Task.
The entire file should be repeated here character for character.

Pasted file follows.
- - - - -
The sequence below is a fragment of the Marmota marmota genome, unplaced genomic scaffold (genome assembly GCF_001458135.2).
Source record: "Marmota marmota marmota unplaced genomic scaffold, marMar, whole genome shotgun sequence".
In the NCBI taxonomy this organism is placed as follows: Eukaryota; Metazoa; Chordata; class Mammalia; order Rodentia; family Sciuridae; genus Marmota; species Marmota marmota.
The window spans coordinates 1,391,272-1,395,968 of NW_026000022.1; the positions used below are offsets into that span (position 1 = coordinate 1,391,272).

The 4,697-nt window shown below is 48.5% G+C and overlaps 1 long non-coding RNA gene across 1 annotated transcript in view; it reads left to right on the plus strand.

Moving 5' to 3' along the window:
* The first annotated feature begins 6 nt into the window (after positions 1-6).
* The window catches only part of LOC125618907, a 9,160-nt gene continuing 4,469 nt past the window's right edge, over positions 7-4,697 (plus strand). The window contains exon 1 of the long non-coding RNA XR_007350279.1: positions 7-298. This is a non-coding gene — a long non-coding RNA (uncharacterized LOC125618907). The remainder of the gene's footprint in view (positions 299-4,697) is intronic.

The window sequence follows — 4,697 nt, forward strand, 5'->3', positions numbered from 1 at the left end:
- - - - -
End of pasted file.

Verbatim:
The sequence below is a fragment of the Marmota marmota genome, unplaced genomic scaffold (genome assembly GCF_001458135.2).
Source record: "Marmota marmota marmota unplaced genomic scaffold, marMar, whole genome shotgun sequence".
In the NCBI taxonomy this organism is placed as follows: Eukaryota; Metazoa; Chordata; class Mammalia; order Rodentia; family Sciuridae; genus Marmota; species Marmota marmota.
The window spans coordinates 1,391,272-1,395,968 of NW_026000022.1; the positions used below are offsets into that span (position 1 = coordinate 1,391,272).

The 4,697-nt window shown below is 48.5% G+C and overlaps 1 long non-coding RNA gene across 1 annotated transcript in view; it reads left to right on the plus strand.

Moving 5' to 3' along the window:
* The first annotated feature begins 6 nt into the window (after positions 1-6).
* The window catches only part of LOC125618907, a 9,160-nt gene continuing 4,469 nt past the window's right edge, over positions 7-4,697 (plus strand). The window contains exon 1 of the long non-coding RNA XR_007350279.1: positions 7-298. This is a non-coding gene — a long non-coding RNA (uncharacterized LOC125618907). The remainder of the gene's footprint in view (positions 299-4,697) is intronic.

The window sequence follows — 4,697 nt, forward strand, 5'->3', positions numbered from 1 at the left end: